Not that there’s anything wrong with that

Kissing Jessica Stein

Directed by Charles Herman-Wurmfeld

(Jennifer Westfeldt, Heather Juergensen, Scott Cohen)

Rated R

Jessica Stein (Jennifer Westfeldt) is a single, attractive New York editor fed up with the lack of quality men in the dating pool. She reluctantly responds to a woman-seeking-woman ad featuring a line of Rilke poetry from Helen (Heather Juergensen), a bi-curious art gallery assistant beginning to see logic in subtracting all the Y-chromosomes from her love life. That’s the premise for Kissing Jessica Stein, an endearing contemporary comedy whose sharply drawn characters can’t quite overshadow the film’s weaker moments (such as presenting lipstick color as a metaphor for sexual preference) but add to its wisdom.

Written by its two co-stars, Stein’s honest approach and favor of realism over plot contrivances is refreshing; When Jessica’s former college boyfriend Josh (a solid Scott Cohen) steals a rooftop kiss, we expect Helen to come bursting in, throw a fit, and promptly storm out. Instead, first-time director Charles Hurman-Wurmfeld’s discreet style adheres not only to the personal motives of the multi-dimensional characters, but also to the situation itself. In one clever scene, Juergensen and the Jennifer Aniston-ish Westfeldt craftily expose men’s faulty, chauvinistic perception of lesbianism, and we understand this film is more about emotional needs than sex.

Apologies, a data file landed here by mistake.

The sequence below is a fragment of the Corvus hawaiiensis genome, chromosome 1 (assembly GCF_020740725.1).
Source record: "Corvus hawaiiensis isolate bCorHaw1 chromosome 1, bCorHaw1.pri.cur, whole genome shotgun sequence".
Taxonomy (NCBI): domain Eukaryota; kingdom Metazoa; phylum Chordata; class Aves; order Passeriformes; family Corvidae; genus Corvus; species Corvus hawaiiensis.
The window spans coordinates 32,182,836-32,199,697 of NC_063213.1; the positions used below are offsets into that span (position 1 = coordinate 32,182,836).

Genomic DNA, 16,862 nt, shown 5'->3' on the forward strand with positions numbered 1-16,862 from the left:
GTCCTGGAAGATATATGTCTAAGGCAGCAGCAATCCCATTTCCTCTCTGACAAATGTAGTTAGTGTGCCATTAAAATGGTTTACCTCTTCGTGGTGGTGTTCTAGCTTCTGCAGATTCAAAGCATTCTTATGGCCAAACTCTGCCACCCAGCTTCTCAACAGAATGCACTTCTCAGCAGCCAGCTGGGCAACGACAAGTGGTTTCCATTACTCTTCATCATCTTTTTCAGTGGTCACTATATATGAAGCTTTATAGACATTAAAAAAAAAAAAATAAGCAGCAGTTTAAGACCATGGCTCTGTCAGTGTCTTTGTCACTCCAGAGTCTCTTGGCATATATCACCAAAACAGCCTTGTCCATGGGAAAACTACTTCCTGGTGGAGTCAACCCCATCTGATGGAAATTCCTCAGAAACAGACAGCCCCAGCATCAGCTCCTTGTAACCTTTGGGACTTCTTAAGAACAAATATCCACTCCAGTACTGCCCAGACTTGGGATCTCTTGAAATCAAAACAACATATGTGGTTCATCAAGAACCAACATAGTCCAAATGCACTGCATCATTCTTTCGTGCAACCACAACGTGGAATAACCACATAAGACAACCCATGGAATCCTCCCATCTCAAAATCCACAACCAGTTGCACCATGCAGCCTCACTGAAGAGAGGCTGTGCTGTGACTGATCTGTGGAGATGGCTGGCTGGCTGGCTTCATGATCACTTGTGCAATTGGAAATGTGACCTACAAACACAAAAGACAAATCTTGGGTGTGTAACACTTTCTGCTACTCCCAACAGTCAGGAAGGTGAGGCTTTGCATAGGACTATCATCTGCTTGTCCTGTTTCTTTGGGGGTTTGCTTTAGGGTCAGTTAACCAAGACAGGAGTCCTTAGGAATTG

However, for all the eschewing of triviality, Stein doesn’t appear as groundbreaking as the filmmakers think it is. The film plays Jessica and Helen’s eyebrow-raising moments with needless restraint-aiming for situation-style comedy laughs instead of curiosity-as if trying not to offend those in the audience uncomfortable with the sight of two women genuinely expressing their feelings for one another. Stein is as user friendly in its subject matter and tone as Jonathan Demme’s Philadelphia was for exposing the mass audience to AIDS and homosexuality in a studio picture.

That’s unfortunate, because Hurman-Wurmfeld’s film doesn’t need to teeter on a line of delicacy when approaching an honest and mature subject with such high levels of intelligence. If only Kissing Jessica Stein had taken its own advice-and, like Jessica herself-not been so reluctant to, er, go the distance.

– Charlie Hobart

 

Kissing Jessica Stein shows at Uptown Theatre